Permanently dressed in his army fatigues when seen in public, President Field Marshall Omar Hassan Al-Bashir has downed his civilian attire and has rolled up his sleeves to begin the task of rebuilding the country. Despite the pockets of continuing unrest, calls for civil disobedience and opposition demands for him to step down, Al-Bashir and his inner circle now seemed convinced that the worst is over and his survival for at least a year and perhaps beyond is assured.
Pressure from his own National Congress Party (NCP) forced him to step aside as leader of the party. A move, argued by some, to be of no real consequence. Officially Al-Bashir remains head of the NCP until the party’s next annual conference for which no firm date has been set. Former Governor of South Kordofan, Ahmed Haroun, has been appointed to take over the day-to-day running of the party leaving the president to make new government appointments without consultations with the NCP. Not only does this serve to marginalise the role of the NCP but also prompt questions about the party’s function in a nation governed by emergency laws – effectively making the work of political parties and the national parliament redundant.
Overcoming the anger and dissatisfaction of potentially millions of ordinary Sudanese at the NCP’s 30-year role in government is a battle the party needs to win to survive. One of the biggest challenges will be keeping the lid on a simmering internal conflict between those who wish to see a softer approach to the protestors’ demands and those who want to return to business as usual. There remains an acute awareness that the unwillingness of protestors to acquiesce to the new state of emergency restrictions is intrinsically linked to the refusal to allow the NCP to continue its involvement in Sudan’s government.
Reports suggest that the NCP is preparing to end political tensions in the country by conducting open dialogue with the key leaders of the opposition. In Al-Bashir 22 February nation address, he signaled that the direction of the country would move towards the 2016 National Dialogue outcomes. His commitment to those objective remains a strategic move to keep almost 100 minor opposition parties politically engaged. However, with the National Congress party having a numerical advantage in parliament and local assembly, future policy directives may continue to favour the NCP.
Nevertheless, in this uncomfortable hiatus, the idea that Al-Bashir remains a non-aligned president with equal-distance between the political parties may give him a false sense of security. With like-minded army officers surrounding him, the focus will be to improve the economic fortunes of the country as a means to pacify resistance and dissent. With unconfirmed reports of police and army officers joining the ranks of the peaceful protest movement, Al-Bashir’s hold on power is by no means entirely secure.
Given the dangers, Al-Bashir and his supporters are keen to change the narrative about the reasons for the introduction of the state of emergency. Former information minister, Ahmed Bilal, claimed Monday that martial law was more to do with routing out corruption than driving down protests. Yet another anti-corruption unit has been set up by the president during the past few days in a confidence building measure. The move is another tacit admission that corruption, maladministration and embezzlement continue to plague and threaten the economic well-being of the country.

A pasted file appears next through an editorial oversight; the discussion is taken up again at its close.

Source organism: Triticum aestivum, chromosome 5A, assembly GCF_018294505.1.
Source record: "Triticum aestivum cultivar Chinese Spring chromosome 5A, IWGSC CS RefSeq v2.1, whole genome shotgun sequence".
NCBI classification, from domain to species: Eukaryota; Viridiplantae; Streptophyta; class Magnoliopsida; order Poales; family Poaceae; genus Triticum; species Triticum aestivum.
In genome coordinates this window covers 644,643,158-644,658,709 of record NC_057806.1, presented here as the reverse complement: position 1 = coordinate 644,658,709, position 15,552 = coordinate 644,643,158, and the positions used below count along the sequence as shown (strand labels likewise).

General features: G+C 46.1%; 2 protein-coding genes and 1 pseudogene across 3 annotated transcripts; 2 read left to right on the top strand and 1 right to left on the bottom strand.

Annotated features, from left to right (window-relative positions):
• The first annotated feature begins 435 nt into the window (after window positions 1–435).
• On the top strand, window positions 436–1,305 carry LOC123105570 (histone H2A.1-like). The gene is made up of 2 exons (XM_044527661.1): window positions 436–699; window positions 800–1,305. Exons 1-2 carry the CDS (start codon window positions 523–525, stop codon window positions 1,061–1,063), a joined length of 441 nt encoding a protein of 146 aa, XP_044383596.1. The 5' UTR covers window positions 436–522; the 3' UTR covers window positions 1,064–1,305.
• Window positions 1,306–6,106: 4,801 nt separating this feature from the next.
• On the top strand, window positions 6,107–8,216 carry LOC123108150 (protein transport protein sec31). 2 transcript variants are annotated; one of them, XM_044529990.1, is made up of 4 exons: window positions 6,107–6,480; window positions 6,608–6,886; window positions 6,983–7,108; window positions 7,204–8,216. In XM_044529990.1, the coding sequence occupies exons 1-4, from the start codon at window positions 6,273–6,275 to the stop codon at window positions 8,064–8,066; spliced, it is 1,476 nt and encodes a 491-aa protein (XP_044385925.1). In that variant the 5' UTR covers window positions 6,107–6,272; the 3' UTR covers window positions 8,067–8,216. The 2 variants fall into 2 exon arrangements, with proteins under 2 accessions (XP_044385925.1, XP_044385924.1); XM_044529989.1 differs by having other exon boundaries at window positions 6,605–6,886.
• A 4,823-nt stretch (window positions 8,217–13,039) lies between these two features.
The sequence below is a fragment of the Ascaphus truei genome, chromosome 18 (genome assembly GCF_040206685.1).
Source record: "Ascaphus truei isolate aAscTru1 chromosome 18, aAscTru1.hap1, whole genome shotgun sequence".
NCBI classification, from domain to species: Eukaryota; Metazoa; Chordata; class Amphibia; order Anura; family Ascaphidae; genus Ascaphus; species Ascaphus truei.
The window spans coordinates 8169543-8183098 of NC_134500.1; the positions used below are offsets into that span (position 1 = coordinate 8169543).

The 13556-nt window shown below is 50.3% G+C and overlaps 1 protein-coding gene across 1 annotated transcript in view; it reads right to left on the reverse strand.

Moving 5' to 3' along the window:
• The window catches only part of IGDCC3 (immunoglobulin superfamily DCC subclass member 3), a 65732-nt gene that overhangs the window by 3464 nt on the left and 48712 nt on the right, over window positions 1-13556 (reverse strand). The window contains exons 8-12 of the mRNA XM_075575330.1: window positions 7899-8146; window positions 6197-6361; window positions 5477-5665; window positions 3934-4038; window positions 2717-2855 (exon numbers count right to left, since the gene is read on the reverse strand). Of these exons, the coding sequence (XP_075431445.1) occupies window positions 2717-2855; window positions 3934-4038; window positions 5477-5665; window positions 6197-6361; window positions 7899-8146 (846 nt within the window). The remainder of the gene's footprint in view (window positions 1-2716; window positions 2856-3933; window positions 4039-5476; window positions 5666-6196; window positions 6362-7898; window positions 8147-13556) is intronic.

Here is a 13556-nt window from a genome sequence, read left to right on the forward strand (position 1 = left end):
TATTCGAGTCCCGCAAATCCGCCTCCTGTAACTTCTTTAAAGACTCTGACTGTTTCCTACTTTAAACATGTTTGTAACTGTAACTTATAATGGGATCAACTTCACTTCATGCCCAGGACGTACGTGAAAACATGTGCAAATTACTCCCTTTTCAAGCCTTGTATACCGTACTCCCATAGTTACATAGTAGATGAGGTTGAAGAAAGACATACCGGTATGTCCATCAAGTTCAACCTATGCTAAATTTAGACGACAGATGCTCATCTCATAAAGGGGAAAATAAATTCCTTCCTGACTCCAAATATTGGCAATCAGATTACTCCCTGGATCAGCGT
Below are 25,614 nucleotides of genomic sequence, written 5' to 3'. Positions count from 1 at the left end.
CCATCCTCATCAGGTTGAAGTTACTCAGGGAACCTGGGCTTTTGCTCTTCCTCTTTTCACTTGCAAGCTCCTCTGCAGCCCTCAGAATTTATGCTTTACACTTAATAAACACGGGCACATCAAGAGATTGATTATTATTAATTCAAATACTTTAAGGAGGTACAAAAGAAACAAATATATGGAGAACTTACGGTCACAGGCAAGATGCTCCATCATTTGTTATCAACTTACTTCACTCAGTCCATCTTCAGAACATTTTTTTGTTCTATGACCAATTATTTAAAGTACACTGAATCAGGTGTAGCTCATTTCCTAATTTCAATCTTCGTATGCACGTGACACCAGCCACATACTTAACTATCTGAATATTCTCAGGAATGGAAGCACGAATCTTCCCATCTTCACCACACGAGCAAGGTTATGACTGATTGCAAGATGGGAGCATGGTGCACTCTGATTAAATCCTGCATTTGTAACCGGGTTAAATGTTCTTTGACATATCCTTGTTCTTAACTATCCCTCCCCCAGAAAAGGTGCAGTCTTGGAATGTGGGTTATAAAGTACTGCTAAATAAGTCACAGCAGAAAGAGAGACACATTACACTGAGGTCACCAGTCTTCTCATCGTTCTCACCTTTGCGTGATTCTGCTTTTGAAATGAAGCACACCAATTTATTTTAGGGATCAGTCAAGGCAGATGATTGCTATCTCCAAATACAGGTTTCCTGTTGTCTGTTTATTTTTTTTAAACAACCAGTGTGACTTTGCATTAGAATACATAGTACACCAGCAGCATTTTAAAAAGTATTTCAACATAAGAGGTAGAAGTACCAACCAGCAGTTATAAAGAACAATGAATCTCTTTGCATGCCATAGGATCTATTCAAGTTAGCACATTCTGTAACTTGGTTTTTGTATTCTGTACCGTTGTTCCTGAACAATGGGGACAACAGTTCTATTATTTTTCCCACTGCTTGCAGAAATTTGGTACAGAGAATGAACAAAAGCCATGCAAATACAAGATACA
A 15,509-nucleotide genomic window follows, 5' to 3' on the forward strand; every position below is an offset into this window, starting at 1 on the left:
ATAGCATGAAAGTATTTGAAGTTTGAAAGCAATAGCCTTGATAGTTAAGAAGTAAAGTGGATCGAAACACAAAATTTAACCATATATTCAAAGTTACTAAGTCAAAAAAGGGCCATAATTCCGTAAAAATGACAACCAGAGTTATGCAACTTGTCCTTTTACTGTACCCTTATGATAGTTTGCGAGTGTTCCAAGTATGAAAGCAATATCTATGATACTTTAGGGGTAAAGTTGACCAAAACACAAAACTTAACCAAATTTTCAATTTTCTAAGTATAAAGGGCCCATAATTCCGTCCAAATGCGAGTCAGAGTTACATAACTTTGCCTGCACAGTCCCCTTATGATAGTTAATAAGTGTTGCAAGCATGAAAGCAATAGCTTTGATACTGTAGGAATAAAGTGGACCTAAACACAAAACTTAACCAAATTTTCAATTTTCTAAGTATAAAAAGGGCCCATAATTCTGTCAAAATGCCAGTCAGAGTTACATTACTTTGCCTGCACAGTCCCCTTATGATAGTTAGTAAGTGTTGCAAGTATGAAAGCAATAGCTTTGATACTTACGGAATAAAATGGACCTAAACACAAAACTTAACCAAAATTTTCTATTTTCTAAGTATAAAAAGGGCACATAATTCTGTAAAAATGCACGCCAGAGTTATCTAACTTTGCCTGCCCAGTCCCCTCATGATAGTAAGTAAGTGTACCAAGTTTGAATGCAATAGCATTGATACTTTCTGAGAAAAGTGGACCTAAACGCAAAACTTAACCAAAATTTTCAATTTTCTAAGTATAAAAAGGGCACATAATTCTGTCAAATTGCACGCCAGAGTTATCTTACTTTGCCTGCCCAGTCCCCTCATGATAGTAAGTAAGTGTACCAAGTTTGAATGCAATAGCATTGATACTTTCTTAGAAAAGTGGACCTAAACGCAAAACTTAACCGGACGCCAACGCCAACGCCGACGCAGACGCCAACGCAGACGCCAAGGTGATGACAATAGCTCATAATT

Speaking in parliament, the justice minister admitted that the state of emergency had placed restrictions on freedoms but opened up the possibility that it may not see out its full year term. Mohamed Ahmed Salim said yesterday: “The imposition of a state of emergency has a negative impact … because it restricts public freedoms.” Tabling the presidential order to officially back the state of emergency, he told lawmakers, “We hope that the reasons for which the state of emergency has been imposed end soon.”
Outside Sudan, Al-Bashir continues to hope that some Gulf countries, Turkey and Russia will remain supportive of his attempt to stave off the challenges to his rule. At the very least, Al-Bashir would want the standoff approach of Western and Middle Eastern governments to continue.
Sudan remains a strategic ally to the West; providing crucial intelligence on militant groups across the Arab world and becoming an instrumental part of the European Union’s migration policy to curb the flow of refugees from East Africa – through Sudan – to Europe. Last year the numbers dropped from a recorded one million in 2015 to roughly 150,000.
In an American Wall Street Journal article yesterday, senior analyst Elizabeth Dickinson from the Brussel based think-tank International Crisis Group noted, “Bashir has a cunning record of allying himself with everyone and being beholden to no one.” She added: “He has a reputation for transactional diplomacy.”
Most of the regional powers have refused to overtly criticise Al-Bashir or offer any kind of financial or military support that could change the balance of power definitively in Al-Bashir’s favour. However, with life in Sudan returning to normal Al-Bashir’s next dilemma will be when should he lift the state of emergency and return the country to constitutional rule.
For the moment, hopes of holding a 2020 election remain high. Any move to postpone the plebiscite could result in Al-Bashir’s greatest challenge yet. Not only from millions of dissatisfied Sudanese citizens but from the internal and external opposition groups and worst from the disgruntled voice within the Islamic oriented NCP. It is clear that whilst it appears that Al-Bashir is over the worst, his hold on power is by no means entirely secure.
The views expressed in this article belong to the author and do not necessarily reflect the editorial policy of Middle East Monitor.